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Tommy Hanson / RHP / starter

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Hanson, a 22nd round draft pick out of community college, has made himself into one of the top pitchers in baseball. He owns a running, low to mid 90s fastball that has proven to be a plus pitch. He'll try and locate the fastball on both sides of the plate in a given at-bat, unafraid to pitch inside. However, Hanson is best known for his breaking stuff. He throws a curveball that gets sharp downward break, and he shows a tendency to use this pitch against LHs. Against RHs, Tommy will tighten this pitch up just a bit, giving it more slider action. Both pitches get tons of movement and are swing-and-miss offerings. Hanson's fourth pitch is a changeup that he throws just a few times per outing. 10/8/10 CSJ

*fastball(89-95), slider(79-84), curve(74-77), changeup(81)


Tim Hudson / RHP / starter

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Hudson lives off of his 2-seamer, which is one of the best in the league. It's a pitch he can duck under bats or paint corners with to set up his secondary pitches. Hudson spins a sharp slider in the low to upper 80s. He can tighten this pitch up to look more like a cutter, or sweep it away from RHs. Hudson's splitter, a pitch he is known for, is usually in the mid 80s and sinking considerably. Hudson will also throw a slow curveball and has experimented with changeups in the past.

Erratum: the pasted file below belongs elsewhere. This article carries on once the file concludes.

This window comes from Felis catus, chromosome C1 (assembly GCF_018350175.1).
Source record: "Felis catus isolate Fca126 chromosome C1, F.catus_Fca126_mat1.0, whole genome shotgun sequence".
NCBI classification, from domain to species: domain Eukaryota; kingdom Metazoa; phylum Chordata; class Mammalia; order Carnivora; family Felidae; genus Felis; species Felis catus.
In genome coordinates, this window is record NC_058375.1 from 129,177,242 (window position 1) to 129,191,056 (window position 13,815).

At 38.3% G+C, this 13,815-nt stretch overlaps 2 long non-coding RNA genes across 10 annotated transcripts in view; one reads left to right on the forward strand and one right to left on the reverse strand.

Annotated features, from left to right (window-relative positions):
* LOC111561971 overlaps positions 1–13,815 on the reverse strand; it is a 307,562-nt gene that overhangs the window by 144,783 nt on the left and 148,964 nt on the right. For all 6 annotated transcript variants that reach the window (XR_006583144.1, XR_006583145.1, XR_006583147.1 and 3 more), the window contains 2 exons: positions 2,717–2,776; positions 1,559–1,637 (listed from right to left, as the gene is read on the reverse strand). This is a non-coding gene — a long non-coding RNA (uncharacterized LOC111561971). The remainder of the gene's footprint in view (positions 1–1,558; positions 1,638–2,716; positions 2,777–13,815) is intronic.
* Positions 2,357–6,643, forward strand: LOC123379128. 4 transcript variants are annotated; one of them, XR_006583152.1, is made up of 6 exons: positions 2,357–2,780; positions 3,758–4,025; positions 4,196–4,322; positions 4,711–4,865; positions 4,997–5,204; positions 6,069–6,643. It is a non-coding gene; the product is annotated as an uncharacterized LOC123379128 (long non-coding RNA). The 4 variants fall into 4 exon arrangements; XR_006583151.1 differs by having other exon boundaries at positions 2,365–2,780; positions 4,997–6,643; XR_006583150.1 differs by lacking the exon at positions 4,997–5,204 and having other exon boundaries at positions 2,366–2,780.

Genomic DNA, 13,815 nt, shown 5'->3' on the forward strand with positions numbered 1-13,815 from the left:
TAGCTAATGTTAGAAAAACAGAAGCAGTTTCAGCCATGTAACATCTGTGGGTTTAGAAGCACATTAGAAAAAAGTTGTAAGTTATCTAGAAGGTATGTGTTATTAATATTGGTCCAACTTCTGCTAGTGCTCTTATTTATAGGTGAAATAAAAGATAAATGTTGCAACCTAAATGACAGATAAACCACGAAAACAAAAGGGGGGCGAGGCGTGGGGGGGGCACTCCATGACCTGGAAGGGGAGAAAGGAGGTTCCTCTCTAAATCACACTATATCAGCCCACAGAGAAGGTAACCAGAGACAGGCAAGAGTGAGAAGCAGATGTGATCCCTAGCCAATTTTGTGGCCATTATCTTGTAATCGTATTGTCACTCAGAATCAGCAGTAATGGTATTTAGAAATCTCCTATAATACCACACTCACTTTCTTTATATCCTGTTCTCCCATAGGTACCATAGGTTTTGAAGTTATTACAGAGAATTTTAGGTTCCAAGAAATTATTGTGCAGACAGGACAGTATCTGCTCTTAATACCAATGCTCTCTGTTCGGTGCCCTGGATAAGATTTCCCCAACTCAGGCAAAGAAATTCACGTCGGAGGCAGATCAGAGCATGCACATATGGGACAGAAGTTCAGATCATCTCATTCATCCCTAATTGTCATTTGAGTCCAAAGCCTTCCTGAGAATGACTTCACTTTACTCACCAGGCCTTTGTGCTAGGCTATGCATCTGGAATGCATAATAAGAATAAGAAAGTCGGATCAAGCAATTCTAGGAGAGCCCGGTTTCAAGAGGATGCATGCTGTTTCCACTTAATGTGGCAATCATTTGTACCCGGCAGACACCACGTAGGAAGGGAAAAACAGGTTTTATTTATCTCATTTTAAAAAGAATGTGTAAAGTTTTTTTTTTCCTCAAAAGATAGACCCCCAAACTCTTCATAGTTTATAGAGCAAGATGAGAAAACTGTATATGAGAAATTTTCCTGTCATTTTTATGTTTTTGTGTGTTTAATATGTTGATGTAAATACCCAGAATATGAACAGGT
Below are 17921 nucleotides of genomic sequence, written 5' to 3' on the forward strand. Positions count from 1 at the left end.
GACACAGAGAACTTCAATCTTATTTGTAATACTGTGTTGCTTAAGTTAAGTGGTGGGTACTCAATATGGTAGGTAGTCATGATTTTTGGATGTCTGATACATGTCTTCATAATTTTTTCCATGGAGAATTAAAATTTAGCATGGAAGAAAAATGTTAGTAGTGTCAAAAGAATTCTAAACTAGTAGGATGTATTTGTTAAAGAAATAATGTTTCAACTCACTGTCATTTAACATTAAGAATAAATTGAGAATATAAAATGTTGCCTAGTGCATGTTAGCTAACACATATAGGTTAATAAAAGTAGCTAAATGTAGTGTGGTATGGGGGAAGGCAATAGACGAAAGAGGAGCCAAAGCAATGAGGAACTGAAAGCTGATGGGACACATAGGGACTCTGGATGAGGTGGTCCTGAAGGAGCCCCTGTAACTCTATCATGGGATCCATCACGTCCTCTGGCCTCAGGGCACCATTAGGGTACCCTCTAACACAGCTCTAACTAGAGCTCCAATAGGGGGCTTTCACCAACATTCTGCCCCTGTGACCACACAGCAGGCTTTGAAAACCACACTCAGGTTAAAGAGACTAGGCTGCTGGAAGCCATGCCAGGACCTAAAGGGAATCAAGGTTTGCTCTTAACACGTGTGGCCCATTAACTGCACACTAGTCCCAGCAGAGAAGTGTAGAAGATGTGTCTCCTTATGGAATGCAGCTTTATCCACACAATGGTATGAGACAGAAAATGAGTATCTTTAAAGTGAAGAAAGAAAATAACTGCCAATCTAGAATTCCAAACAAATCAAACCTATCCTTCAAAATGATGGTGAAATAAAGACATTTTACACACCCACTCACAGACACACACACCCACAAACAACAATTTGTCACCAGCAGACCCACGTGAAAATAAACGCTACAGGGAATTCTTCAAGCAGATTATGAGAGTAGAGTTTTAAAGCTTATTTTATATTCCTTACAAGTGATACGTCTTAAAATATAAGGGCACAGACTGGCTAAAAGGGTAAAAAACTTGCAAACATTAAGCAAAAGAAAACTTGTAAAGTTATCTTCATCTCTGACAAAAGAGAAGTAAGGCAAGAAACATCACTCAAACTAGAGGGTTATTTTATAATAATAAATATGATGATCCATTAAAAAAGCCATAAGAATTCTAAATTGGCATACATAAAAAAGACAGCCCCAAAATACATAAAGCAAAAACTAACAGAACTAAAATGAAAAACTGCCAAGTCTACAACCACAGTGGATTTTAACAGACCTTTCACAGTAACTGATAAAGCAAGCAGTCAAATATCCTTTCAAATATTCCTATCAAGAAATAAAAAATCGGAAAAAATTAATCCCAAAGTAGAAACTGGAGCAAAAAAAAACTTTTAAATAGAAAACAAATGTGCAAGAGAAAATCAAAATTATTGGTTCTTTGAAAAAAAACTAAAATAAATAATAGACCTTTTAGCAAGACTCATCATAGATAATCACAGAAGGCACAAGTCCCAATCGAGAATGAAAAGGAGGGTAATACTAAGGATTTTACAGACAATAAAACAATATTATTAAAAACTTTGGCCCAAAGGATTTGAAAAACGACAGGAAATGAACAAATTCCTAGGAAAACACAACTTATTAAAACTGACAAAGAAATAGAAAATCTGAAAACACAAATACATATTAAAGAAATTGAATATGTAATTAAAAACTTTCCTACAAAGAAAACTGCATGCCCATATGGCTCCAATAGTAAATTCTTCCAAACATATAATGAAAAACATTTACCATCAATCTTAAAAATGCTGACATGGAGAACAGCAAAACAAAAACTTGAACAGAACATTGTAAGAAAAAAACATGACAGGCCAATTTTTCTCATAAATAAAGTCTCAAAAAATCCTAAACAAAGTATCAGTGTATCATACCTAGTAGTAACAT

Huddy was part of Oakland's "Big Three", back when he was helping the Athletics make the postseason on a regular basis. He has since survived Tommy John surgery to win the 2010 NL Comeback Player of the Year.

As a collegian at Auburn, Hudson was named an All-American his senior year after going 15-2 on the mound and dropping 18 bombs as an outfielder. 10/10/10 CSJ

*2-seam fastball(88-94), slider(83-88), splitter(81-85), curveball(73-81)

Jair Jurrjens / RHP / starter

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Jurrjens has three pitches, and seems to get the most out of them. His fastball doesn't overpower anyone, but he's smart with it. His second pitch of choice is his changeup which gets good sinking action, making it difficult on LHs and RHs alike. He also has a big slider that he'll use to any hitter. He seems to cock his hand funny at the bottom of his arm circle during his delivery. He can also speak English, Spanish, Dutch, and Papiamentu. 5/14/09 CSJ

*fastball(87-95), changeup(79-84), slider(78-82)

Mike Minor / LHP / starter

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A 2009 first round draft pick, Mike Minor dominated for three spring seasons at Vanderbilt before the Braves called his name. Then, Minor only made 25 minor league starts before getting his first shot at The Show.

Mike's repertoire looks like a good one, and somewhat similar to the Orioles' Brian Matusz. Minor adds and subtracts with a fastball that he throws to the corners. He backs that up with a solid changeup in the low-80s. A curveball rounds out this lefty's selection of pitches for now. 9/10/10 CSJ

*fastball(88-94), curve(76-81), changeup(80-84)

Eric O'Flaherty / LHP / reliever